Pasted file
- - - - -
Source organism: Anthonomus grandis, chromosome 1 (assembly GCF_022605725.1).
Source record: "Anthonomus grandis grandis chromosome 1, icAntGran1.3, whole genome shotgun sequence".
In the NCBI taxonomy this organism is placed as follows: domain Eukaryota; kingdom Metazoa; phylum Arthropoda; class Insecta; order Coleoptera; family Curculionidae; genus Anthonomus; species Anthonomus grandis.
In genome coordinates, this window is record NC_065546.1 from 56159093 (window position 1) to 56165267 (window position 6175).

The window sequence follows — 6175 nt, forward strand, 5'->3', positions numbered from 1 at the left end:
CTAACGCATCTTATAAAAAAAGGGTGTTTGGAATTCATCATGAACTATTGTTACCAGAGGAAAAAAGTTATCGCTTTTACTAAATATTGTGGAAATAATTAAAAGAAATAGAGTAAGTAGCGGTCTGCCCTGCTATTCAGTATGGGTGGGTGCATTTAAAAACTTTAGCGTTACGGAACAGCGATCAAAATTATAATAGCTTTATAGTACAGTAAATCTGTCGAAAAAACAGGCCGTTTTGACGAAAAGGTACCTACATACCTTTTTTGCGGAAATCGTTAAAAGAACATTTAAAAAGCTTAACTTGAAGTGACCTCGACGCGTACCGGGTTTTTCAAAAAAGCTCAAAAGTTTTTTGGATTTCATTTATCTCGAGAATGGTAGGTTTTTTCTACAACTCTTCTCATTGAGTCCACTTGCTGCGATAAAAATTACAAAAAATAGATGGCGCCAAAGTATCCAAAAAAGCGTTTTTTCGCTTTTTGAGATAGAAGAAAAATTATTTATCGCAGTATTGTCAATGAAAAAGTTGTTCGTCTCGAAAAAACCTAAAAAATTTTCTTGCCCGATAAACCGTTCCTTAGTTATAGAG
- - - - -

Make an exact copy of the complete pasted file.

Source organism: Anthonomus grandis, chromosome 1 (assembly GCF_022605725.1).
Source record: "Anthonomus grandis grandis chromosome 1, icAntGran1.3, whole genome shotgun sequence".
In the NCBI taxonomy this organism is placed as follows: domain Eukaryota; kingdom Metazoa; phylum Arthropoda; class Insecta; order Coleoptera; family Curculionidae; genus Anthonomus; species Anthonomus grandis.
In genome coordinates, this window is record NC_065546.1 from 56159093 (window position 1) to 56165267 (window position 6175).

The window sequence follows — 6175 nt, forward strand, 5'->3', positions numbered from 1 at the left end:
CTAACGCATCTTATAAAAAAAGGGTGTTTGGAATTCATCATGAACTATTGTTACCAGAGGAAAAAAGTTATCGCTTTTACTAAATATTGTGGAAATAATTAAAAGAAATAGAGTAAGTAGCGGTCTGCCCTGCTATTCAGTATGGGTGGGTGCATTTAAAAACTTTAGCGTTACGGAACAGCGATCAAAATTATAATAGCTTTATAGTACAGTAAATCTGTCGAAAAAACAGGCCGTTTTGACGAAAAGGTACCTACATACCTTTTTTGCGGAAATCGTTAAAAGAACATTTAAAAAGCTTAACTTGAAGTGACCTCGACGCGTACCGGGTTTTTCAAAAAAGCTCAAAAGTTTTTTGGATTTCATTTATCTCGAGAATGGTAGGTTTTTTCTACAACTCTTCTCATTGAGTCCACTTGCTGCGATAAAAATTACAAAAAATAGATGGCGCCAAAGTATCCAAAAAAGCGTTTTTTCGCTTTTTGAGATAGAAGAAAAATTATTTATCGCAGTATTGTCAATGAAAAAGTTGTTCGTCTCGAAAAAACCTAAAAAATTTTCTTGCCCGATAAACCGTTCCTTAGTTATAGAG